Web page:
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Can electricity be produced from running water by the use of dc motors? For example rainwater collected from from the roof of a very tall house say 15m high is directed through a pipe and at it's exit, makes the wheels of a dc motor turn.

  • "Low" hydro dams usually have a fall of 20m or more, and those are rare because not much power is available. Normal or "high" hydro dams are more likely 100m-1000m of fall. So it would need to be a tall house to even count as "low head" :) And you don't have even a small river running through the downpipes. – Móż Nov 24 '15 at 22:07
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If it's a very simple motor then it may be possible just to run it backwards to generate electricity. If it's got electronic controls, probably not.

But is it worth it? Do a quick calculation of the amount of energy available. How much water are you expecting to fall? (roof area x annual rainfall). One cubic metre of water weights 1000 kg.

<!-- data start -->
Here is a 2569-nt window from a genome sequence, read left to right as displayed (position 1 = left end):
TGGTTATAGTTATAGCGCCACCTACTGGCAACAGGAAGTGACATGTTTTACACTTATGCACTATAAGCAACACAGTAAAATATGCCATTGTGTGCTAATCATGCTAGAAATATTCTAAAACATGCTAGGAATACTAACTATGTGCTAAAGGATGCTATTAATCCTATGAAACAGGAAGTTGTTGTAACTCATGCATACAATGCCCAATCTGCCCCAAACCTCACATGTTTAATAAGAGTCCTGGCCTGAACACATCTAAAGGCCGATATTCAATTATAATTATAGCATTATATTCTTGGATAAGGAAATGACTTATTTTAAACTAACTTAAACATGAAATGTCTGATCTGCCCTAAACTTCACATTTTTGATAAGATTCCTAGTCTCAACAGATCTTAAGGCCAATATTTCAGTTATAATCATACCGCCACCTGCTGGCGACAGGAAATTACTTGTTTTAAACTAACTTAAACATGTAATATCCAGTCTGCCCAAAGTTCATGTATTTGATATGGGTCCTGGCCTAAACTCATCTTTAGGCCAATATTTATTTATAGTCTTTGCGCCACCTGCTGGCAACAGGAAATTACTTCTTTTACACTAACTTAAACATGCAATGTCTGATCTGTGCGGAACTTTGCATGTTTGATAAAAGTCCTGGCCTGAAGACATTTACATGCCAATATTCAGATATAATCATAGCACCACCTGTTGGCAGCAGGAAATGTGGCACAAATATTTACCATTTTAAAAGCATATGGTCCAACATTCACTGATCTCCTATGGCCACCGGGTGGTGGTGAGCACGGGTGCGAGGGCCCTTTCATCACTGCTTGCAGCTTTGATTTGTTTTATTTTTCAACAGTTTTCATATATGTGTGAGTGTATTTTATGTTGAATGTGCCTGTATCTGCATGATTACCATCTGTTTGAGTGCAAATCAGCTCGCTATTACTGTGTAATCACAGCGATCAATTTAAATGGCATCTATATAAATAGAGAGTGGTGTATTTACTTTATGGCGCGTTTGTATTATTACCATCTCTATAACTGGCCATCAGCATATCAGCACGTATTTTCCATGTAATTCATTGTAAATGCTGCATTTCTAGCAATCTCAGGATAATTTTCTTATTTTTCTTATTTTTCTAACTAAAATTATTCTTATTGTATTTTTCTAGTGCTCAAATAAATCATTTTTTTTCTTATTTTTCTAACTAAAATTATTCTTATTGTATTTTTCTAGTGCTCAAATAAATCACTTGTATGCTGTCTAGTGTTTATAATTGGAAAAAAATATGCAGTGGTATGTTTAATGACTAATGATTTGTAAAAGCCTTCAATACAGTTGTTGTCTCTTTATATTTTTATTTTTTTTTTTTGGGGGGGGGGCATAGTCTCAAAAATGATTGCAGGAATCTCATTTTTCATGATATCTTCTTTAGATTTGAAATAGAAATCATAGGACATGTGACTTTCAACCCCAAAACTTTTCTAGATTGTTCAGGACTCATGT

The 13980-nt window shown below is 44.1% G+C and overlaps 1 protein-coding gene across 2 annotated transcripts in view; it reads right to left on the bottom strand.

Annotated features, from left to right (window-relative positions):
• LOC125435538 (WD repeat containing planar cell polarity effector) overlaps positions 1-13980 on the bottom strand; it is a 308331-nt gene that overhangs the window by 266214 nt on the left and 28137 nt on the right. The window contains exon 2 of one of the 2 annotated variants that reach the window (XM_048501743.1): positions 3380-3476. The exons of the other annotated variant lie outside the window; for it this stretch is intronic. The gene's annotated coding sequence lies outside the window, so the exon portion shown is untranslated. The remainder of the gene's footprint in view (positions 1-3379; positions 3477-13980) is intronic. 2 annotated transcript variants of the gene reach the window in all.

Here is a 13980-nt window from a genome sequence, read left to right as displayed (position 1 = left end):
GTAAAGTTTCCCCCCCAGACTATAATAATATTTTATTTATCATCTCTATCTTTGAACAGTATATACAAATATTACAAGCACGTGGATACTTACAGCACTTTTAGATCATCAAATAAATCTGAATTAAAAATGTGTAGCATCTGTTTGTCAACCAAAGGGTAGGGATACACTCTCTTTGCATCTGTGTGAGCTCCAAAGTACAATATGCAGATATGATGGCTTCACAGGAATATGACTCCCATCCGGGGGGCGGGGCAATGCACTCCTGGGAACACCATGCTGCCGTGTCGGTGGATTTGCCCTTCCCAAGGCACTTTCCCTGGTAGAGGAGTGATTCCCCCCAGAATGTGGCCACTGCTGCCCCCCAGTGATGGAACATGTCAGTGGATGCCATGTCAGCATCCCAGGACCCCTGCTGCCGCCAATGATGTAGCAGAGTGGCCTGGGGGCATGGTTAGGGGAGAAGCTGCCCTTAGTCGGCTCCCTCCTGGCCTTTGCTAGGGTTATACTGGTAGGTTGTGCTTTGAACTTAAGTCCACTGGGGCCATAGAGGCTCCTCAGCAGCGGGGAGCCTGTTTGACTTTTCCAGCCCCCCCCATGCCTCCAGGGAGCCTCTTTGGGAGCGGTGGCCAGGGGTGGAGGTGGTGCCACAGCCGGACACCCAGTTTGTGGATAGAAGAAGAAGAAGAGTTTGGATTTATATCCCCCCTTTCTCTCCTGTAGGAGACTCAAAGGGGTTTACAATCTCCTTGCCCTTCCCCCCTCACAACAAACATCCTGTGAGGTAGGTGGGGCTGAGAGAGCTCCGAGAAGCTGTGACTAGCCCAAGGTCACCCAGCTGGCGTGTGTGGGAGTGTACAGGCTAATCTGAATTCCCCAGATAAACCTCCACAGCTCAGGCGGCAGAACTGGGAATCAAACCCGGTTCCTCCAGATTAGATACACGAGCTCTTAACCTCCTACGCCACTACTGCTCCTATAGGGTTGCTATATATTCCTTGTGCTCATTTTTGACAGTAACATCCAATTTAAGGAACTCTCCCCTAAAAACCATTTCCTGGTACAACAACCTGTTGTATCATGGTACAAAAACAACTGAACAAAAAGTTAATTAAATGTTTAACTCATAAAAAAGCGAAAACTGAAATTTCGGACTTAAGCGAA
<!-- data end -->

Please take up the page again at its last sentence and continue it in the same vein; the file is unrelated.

Height (metres) x mass (kg) x 10 will give you the energy in joules - the total it would be theoretically possible to harvest if you could achieve 100% efficiency.

There are 3.6 million joules in one kWh (one unit of electricity on your bill).

There's just not going to be that much energy to collect.

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    If you live in a climate that gets a meter of rain per year and you have a 100 m2 house, then the roof will collect about 100 m3 of water per year. That's 100,000 kg. 15 m * 100,000 kg * 10nt/kg = 15 million joules. Not quite half a kilowatt hour. – Sherwood Botsford Dec 2 '15 at 19:57

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